Quinta do Relógio

Sintra, Portugal

Quinta do Relógio is an estate located near the historic center of Sintra. It is classified as a World Heritage Site by UNESCO within the 'Cultural Landscape of Sintra'. Along with the nearby palaces such as Seteais Palace and the Quinta da Regaleira next to it, it is considered one of the tourist attractions of Sintra. The property consists of a romantic palace and chapel, and a park.

The estate, or quinta in Portuguese, was acquired by José de Sousa Coutinho, 15th Count of Redondo during the second half of the 18th century. During the reign of Dom Pedro V of Portugal, the architect António Manuel da Fonseca Jr. was commissioned to design and construct the palace. His design was influenced by Romanticism and Mudéjar Moorish Revival architecture with Neo-Manueline elements. The style is similar to nearby Monserrate Palace and elements of Pena Palace. The Islamic architectural influence is in reference to when the region was a part of the wider Muslim Gharb Al-Andalus until the 13th century.

The palace is considered one of the most important monuments of the Portuguese Moorish Revival style. The house has four floors with about 1500m2 of floor area. Next to the actual palace is also the house of servants, which has been refurbished. The estate has fallen into disrepair in the last couple of years and has been put of for sale.

The garden is designed in a romantic style with a lake, several springs and fountains and is surrounded by lush greenery with rare species such as pines, centuries-old oak trees, palm trees, cedars, magnolias, camellias and fuchsias, among many others.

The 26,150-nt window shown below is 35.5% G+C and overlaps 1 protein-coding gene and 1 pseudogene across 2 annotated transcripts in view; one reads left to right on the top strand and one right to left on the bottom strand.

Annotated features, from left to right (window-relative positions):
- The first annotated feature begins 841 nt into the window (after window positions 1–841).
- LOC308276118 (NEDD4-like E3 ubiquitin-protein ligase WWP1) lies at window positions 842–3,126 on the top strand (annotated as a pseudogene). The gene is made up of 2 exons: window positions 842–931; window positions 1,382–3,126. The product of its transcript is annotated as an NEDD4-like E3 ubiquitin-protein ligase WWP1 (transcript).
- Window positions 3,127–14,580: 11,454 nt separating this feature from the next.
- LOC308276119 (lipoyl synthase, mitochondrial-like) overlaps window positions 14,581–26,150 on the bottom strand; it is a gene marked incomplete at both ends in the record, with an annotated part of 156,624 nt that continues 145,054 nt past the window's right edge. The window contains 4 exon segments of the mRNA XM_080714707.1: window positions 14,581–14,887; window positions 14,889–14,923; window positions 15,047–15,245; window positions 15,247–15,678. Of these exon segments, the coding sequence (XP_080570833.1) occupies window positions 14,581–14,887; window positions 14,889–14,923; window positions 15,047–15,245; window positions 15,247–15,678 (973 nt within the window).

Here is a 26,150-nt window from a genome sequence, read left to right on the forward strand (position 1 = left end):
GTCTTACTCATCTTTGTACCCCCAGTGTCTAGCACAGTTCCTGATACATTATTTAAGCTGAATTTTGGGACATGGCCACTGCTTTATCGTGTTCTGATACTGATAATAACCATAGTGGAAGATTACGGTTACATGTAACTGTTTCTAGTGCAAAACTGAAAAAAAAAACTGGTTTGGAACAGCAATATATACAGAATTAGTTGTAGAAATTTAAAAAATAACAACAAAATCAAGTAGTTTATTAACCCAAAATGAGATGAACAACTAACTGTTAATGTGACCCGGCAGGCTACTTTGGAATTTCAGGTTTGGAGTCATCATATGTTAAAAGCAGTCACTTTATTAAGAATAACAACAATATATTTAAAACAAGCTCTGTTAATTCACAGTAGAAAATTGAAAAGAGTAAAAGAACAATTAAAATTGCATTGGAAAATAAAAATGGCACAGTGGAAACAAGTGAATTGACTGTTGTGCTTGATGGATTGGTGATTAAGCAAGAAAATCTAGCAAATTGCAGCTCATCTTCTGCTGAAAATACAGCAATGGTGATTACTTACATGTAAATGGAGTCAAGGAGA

The park offers views towards the Castle of the Moors.

References:

Comments

Your name

Website (optional)



Details

Founded: 18th century
Category: Palaces, manors and town halls in Portugal

More Information

en.wikipedia.org

User Reviews

Powered by Google

Featured Historic Landmarks, Sites & Buildings

Historic Site of the week

Cháteau Comtal

The Château Comtal (Count’s Castle) is a medieval castle within the Cité of Carcassonne, the largest city in Europe with its city walls still intact. The Château Comtal has a strong claim to be called a 'Cathar Castle'. When the Catholic Crusader army arrived in 1209 they first attacked Raymond-Roger Trencavel's castrum at Bèziers and then moved on to his main stronghold at Carcassonne.

The castle with rectangular shape is separated from the city by a deep ditch and defended by two barbicans. There are six towers curtain walls.

The castle was restored in 1853 by the architect Eugène Viollet-le-Duc. It was added to the UNESCO list of World Heritage Sites in 1997.